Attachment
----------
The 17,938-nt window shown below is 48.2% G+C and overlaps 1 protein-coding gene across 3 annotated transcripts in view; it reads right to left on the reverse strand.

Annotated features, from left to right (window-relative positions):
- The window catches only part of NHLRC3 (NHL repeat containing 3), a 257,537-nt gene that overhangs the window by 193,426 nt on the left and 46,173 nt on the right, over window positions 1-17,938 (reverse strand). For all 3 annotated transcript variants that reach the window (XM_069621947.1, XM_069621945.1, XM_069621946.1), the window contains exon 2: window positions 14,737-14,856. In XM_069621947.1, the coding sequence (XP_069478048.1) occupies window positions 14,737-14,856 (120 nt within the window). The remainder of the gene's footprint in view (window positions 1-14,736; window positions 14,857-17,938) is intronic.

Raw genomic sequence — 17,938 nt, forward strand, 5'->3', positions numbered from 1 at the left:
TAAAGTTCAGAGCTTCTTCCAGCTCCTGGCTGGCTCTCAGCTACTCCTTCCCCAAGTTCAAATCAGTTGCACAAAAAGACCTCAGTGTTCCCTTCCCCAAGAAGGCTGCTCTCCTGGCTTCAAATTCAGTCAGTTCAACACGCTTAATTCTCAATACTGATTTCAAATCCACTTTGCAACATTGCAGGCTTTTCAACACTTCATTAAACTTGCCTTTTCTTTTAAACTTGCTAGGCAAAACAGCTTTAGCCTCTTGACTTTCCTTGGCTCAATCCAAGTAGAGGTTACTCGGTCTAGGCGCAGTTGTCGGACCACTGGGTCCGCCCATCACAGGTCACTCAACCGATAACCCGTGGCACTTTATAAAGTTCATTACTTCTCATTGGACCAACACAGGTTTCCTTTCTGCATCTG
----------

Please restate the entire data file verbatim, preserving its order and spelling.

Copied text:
The 17,938-nt window shown below is 48.2% G+C and overlaps 1 protein-coding gene across 3 annotated transcripts in view; it reads right to left on the reverse strand.

Annotated features, from left to right (window-relative positions):
- The window catches only part of NHLRC3 (NHL repeat containing 3), a 257,537-nt gene that overhangs the window by 193,426 nt on the left and 46,173 nt on the right, over window positions 1-17,938 (reverse strand). For all 3 annotated transcript variants that reach the window (XM_069621947.1, XM_069621945.1, XM_069621946.1), the window contains exon 2: window positions 14,737-14,856. In XM_069621947.1, the coding sequence (XP_069478048.1) occupies window positions 14,737-14,856 (120 nt within the window). The remainder of the gene's footprint in view (window positions 1-14,736; window positions 14,857-17,938) is intronic.

Raw genomic sequence — 17,938 nt, forward strand, 5'->3', positions numbered from 1 at the left:
TAAAGTTCAGAGCTTCTTCCAGCTCCTGGCTGGCTCTCAGCTACTCCTTCCCCAAGTTCAAATCAGTTGCACAAAAAGACCTCAGTGTTCCCTTCCCCAAGAAGGCTGCTCTCCTGGCTTCAAATTCAGTCAGTTCAACACGCTTAATTCTCAATACTGATTTCAAATCCACTTTGCAACATTGCAGGCTTTTCAACACTTCATTAAACTTGCCTTTTCTTTTAAACTTGCTAGGCAAAACAGCTTTAGCCTCTTGACTTTCCTTGGCTCAATCCAAGTAGAGGTTACTCGGTCTAGGCGCAGTTGTCGGACCACTGGGTCCGCCCATCACAGGTCACTCAACCGATAACCCGTGGCACTTTATAAAGTTCATTACTTCTCATTGGACCAACACAGGTTTCCTTTCTGCATCTG